Interviews on The Current about the proposal to grant Palestinian statehood
CBC Radio's The Current and other programming on television, radio and online provided extensive coverage in the days preceding the United Nations vote on a proposal to grant Palestinian statehood status.
Two such segments of coverage are the focus of this review: On September 22, The Current featured an interview with Israeli deputy prime minister Dan Meridor, and on September 26, the program featured an interview with the chargé d'affaires for the Palestinian delegation to Canada, Linda Sobeh Ali.
The interview with Meridor focused on Israel's opposition to the bid for statehood on the day before the appearance at the UN by Palestinian leader Mahmoud Abbas.
Host Anna Maria Tremonti posed several questions in the interview, among other things whether there had been too much talk and not enough political action; whether he supported France's support of a proposal for non-member state status for the Palestinians; why Israel had used the United Nations to advance its status and now opposed the Palestinian bid; why there could not be recognition and then negotiation; and what he made of the criticism that Israeli prime minister Benjamin Netanyahu bore some responsibility for the challenges to effective negotiations.
The interview with Sobeh Ali took place three days after the Abbas speech at the UN.
Among other things, Tremonti asked what it was like to see the Abbas speech; whether she should have watched the speech with a Syrian representative as that country's people sought the government's overthrow; what was stopping the parties from negotiating peace; why Israeli settlements in the region posed a roadblock to talks; how going to the UN changes the dynamic; what she thought about official Canadian opposition to the proposal; what she thought was the relationship between Canada and the Palestinian Authority; what Hamas' non- support of Abbas meant in the matter; why Palestinians would never give up their right to return to a homeland; whether Abbas was representing the Palestinian Authority or the political Palestinian Liberation Organization; and whether she agreed it was necessary to negotiate.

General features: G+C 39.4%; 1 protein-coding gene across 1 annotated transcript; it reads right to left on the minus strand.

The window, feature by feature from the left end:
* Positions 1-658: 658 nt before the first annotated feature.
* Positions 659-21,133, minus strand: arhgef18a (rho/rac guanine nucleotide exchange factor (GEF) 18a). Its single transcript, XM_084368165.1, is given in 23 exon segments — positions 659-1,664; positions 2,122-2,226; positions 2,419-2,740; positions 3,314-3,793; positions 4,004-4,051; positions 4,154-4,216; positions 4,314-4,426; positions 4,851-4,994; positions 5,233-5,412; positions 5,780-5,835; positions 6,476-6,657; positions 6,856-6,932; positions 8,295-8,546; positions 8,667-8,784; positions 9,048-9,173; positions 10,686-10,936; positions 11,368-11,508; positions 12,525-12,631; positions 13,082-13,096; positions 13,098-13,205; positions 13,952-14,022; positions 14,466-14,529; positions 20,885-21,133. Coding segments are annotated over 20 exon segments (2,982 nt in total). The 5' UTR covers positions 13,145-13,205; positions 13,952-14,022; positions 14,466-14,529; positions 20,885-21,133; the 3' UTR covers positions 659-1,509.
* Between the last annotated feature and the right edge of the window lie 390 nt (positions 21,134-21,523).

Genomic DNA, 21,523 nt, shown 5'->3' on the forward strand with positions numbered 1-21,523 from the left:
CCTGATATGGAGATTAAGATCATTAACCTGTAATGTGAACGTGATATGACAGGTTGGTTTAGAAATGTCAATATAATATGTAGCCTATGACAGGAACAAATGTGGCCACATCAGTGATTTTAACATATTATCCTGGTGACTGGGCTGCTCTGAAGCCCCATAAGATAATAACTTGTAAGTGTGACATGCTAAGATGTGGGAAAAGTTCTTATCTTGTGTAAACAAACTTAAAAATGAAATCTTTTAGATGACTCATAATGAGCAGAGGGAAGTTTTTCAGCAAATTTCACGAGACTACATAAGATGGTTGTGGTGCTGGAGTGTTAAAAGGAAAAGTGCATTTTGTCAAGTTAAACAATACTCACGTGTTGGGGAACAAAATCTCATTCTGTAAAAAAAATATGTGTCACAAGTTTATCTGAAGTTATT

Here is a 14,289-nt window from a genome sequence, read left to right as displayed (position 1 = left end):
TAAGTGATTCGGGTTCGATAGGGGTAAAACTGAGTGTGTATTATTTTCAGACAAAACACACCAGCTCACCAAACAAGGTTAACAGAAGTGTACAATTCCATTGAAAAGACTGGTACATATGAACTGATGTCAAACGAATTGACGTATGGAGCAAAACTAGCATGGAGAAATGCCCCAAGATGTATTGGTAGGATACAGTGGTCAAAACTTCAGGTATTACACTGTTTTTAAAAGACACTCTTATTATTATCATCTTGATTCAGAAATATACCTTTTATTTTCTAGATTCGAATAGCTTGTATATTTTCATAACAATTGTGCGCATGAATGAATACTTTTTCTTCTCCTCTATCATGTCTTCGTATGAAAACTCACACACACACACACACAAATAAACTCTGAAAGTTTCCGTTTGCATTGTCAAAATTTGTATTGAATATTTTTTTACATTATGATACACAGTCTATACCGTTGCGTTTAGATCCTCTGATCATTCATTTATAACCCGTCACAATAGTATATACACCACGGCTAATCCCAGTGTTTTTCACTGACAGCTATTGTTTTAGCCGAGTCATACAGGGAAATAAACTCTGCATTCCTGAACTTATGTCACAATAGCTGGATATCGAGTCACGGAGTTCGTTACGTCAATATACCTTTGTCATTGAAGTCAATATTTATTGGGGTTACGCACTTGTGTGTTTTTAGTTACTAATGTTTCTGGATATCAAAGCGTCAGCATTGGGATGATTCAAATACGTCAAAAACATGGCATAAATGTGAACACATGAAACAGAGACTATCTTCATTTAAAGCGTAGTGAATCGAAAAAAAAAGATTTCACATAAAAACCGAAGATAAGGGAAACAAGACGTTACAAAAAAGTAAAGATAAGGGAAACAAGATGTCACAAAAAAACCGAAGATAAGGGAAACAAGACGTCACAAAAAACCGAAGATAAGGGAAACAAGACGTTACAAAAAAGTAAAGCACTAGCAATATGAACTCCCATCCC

The complainant, Arthur Milner, wrote September 26 after hearing both interviews. He said the interview with Merido was polite, that he was given an opportunity to explain his position, and that he was never questioned about Israel's continued settlement expansion in the occupied West Bank, including east Jerusalem.
By comparison, he felt Tremonti was rude to Sobeh Ali, had an “insistent, hard tone throughout . . . she wasn't interviewing Ms. Sobeh; she was interrogating her.”
On September 29, the executive producer for The Current, Pam Bertrand, wrote Milner. She said the program had heard a range of views in the last week on the issue of Palestinian statehood and expected to continue to do so in the coming weeks.
Bertrand said it was Tremonti's responsibility to test Sobeh Ali's views. “A journalist who persists may be seen as ‘rude,' arrogant or disrespectful when that is certainly not his/her intention,” she wrote.
Milner wrote back October 3 to say his complaint was about the differences in the approaches in the two interviews, something he considered evidence of bias. He noted a subsequent interview with an Israeli settler in the West Bank he said did not challenge the guest. He asked for a review of the matter.